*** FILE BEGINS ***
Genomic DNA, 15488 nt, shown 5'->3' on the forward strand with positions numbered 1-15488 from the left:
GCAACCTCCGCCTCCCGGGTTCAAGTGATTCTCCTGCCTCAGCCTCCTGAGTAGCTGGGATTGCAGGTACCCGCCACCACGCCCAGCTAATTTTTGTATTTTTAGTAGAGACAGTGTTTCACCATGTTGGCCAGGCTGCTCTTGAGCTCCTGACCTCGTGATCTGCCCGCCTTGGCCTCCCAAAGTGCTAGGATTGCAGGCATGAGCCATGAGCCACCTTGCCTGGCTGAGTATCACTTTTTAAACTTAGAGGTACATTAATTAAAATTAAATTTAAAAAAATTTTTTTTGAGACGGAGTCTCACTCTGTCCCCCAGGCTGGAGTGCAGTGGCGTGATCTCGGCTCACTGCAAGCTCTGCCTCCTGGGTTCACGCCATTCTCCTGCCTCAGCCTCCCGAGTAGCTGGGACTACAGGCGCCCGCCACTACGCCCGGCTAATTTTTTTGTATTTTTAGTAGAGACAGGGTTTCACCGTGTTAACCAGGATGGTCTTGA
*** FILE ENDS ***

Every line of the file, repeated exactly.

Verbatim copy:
Genomic DNA, 15488 nt, shown 5'->3' on the forward strand with positions numbered 1-15488 from the left:
GCAACCTCCGCCTCCCGGGTTCAAGTGATTCTCCTGCCTCAGCCTCCTGAGTAGCTGGGATTGCAGGTACCCGCCACCACGCCCAGCTAATTTTTGTATTTTTAGTAGAGACAGTGTTTCACCATGTTGGCCAGGCTGCTCTTGAGCTCCTGACCTCGTGATCTGCCCGCCTTGGCCTCCCAAAGTGCTAGGATTGCAGGCATGAGCCATGAGCCACCTTGCCTGGCTGAGTATCACTTTTTAAACTTAGAGGTACATTAATTAAAATTAAATTTAAAAAAATTTTTTTTGAGACGGAGTCTCACTCTGTCCCCCAGGCTGGAGTGCAGTGGCGTGATCTCGGCTCACTGCAAGCTCTGCCTCCTGGGTTCACGCCATTCTCCTGCCTCAGCCTCCCGAGTAGCTGGGACTACAGGCGCCCGCCACTACGCCCGGCTAATTTTTTTGTATTTTTAGTAGAGACAGGGTTTCACCGTGTTAACCAGGATGGTCTTGA